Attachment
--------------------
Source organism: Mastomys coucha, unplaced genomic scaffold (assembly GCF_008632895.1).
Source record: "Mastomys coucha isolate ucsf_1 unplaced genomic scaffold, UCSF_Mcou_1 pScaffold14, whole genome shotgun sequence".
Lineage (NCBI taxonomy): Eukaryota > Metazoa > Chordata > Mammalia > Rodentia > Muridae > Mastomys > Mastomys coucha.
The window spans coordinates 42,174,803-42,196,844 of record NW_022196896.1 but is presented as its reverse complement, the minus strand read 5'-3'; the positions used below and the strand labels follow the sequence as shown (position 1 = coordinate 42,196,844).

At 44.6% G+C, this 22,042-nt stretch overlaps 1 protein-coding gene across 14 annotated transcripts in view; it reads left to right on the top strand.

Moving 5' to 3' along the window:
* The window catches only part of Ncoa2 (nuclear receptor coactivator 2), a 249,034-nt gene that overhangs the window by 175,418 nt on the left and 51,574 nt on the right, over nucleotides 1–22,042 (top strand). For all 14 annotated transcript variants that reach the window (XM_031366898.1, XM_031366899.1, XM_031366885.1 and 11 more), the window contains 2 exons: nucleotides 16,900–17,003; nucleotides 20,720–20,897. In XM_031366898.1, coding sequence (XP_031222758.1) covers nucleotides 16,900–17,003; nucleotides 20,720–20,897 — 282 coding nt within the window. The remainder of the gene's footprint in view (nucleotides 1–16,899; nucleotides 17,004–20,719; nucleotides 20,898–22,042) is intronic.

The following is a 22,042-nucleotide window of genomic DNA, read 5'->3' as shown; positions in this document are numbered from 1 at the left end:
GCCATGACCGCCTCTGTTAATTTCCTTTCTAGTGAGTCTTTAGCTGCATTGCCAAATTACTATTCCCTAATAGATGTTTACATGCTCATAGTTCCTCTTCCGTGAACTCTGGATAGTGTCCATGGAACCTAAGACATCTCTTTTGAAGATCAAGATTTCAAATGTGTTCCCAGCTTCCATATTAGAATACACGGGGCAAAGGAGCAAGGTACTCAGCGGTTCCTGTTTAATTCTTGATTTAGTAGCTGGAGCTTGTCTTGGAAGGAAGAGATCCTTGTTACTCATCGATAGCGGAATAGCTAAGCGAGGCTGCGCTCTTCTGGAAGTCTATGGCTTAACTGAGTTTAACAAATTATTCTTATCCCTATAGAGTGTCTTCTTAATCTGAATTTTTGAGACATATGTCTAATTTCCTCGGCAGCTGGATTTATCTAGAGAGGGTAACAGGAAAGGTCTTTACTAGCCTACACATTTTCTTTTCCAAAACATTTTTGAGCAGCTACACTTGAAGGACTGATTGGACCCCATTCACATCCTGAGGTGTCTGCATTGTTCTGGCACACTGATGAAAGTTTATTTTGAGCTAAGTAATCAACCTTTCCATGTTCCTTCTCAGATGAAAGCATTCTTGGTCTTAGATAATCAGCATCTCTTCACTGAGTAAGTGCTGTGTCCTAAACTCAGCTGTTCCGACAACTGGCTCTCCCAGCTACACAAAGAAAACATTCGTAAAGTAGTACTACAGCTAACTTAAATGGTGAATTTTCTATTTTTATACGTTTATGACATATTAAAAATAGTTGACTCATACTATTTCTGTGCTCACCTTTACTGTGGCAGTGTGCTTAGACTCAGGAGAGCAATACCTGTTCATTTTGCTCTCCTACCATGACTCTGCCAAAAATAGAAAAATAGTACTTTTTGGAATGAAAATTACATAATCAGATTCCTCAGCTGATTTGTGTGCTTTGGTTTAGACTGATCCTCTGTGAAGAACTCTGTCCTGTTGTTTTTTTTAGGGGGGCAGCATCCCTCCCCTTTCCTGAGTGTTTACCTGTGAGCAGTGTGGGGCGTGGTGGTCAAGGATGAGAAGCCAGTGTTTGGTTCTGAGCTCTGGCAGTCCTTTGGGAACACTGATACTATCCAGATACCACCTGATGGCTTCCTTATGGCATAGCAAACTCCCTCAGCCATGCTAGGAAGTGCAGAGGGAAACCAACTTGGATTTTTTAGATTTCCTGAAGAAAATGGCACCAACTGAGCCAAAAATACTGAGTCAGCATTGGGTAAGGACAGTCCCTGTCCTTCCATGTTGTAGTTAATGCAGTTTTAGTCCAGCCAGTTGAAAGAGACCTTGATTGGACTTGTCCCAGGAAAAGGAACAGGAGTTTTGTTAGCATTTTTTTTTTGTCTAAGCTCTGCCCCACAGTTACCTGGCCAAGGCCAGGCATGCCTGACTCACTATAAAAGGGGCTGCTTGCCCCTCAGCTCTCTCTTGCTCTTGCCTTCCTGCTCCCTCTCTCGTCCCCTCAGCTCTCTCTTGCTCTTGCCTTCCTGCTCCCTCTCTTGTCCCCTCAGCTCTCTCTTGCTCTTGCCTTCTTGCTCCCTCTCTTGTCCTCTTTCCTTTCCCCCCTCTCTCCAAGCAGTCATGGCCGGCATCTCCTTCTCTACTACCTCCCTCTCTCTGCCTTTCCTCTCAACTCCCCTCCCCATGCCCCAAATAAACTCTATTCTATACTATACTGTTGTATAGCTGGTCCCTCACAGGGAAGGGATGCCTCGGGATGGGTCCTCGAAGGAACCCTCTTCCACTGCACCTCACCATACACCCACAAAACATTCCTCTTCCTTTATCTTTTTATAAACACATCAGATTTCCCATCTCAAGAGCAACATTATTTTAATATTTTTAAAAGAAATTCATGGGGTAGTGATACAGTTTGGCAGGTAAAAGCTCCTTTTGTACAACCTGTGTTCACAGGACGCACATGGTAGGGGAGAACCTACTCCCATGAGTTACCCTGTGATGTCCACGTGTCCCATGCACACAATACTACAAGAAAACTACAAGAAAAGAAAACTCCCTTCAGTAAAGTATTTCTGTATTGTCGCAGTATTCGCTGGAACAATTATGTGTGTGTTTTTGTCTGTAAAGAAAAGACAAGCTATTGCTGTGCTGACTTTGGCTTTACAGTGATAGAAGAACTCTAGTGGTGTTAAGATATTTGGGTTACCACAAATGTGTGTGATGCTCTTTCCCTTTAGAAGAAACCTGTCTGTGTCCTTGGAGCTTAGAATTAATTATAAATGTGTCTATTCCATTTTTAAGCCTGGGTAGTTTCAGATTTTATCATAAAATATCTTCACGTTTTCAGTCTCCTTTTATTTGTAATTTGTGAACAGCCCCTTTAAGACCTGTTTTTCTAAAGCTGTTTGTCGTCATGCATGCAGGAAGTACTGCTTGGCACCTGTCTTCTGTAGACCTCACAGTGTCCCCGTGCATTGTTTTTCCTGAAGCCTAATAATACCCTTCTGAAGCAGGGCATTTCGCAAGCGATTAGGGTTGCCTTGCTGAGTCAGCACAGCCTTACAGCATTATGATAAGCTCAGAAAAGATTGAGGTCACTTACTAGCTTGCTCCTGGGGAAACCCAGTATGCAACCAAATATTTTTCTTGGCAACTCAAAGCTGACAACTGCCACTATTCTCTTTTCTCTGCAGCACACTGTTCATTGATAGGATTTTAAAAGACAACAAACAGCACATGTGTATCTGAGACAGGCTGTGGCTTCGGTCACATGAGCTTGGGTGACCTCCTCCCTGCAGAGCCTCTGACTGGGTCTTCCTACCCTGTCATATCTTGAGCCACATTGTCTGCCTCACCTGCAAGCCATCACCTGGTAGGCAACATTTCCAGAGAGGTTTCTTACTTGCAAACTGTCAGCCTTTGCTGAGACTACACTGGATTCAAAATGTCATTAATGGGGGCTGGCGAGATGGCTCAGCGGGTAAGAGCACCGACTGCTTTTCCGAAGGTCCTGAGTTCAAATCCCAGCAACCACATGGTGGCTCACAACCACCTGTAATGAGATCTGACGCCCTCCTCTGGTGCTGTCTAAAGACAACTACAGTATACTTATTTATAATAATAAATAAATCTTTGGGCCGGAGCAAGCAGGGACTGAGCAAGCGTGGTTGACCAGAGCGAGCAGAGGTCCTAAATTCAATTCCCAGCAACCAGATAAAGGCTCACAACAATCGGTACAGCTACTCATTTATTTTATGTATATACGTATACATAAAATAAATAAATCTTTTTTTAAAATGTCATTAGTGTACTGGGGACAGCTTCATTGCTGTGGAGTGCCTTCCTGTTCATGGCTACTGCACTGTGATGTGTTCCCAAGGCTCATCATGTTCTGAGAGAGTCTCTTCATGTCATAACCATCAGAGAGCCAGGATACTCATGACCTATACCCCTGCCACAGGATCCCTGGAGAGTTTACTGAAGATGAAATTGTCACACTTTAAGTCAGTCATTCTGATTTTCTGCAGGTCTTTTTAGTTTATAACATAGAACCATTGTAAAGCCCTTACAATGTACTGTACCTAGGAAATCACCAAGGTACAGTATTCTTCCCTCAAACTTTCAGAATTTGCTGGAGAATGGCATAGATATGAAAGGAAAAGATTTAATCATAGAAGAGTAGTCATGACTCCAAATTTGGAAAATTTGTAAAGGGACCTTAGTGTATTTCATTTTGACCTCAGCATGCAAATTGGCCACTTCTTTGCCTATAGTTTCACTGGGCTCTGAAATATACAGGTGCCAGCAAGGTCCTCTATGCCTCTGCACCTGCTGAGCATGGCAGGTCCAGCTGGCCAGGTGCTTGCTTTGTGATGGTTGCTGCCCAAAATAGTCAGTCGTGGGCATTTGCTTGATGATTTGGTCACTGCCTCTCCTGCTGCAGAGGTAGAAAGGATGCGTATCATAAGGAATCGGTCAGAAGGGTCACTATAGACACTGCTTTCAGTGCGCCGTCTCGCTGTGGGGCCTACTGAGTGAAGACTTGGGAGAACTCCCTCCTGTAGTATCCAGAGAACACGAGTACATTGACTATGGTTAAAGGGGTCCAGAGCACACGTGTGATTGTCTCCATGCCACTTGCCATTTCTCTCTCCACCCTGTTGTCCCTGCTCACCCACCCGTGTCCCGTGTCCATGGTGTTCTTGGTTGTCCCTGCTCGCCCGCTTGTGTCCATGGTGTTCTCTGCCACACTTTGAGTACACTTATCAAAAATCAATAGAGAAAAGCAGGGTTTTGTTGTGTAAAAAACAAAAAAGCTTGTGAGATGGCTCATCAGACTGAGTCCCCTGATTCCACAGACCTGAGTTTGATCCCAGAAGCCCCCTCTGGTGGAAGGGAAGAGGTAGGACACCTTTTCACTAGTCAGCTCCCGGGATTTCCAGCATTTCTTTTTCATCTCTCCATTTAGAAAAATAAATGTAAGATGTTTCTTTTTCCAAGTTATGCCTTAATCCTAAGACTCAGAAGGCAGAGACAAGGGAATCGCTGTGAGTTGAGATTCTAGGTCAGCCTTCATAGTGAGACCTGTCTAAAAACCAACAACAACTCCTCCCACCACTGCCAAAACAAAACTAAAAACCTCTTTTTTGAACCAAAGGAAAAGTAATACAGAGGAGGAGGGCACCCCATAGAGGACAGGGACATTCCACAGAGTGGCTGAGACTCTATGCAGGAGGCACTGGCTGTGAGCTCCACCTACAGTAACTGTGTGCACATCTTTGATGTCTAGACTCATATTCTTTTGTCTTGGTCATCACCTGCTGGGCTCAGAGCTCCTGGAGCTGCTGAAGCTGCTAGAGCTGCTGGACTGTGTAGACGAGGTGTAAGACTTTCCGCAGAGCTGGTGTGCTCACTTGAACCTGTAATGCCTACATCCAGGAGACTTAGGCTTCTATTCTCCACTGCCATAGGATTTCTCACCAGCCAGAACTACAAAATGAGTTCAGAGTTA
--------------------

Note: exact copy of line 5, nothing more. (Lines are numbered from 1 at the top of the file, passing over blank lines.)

At 44.6% G+C, this 22,042-nt stretch overlaps 1 protein-coding gene across 14 annotated transcripts in view; it reads left to right on the top strand.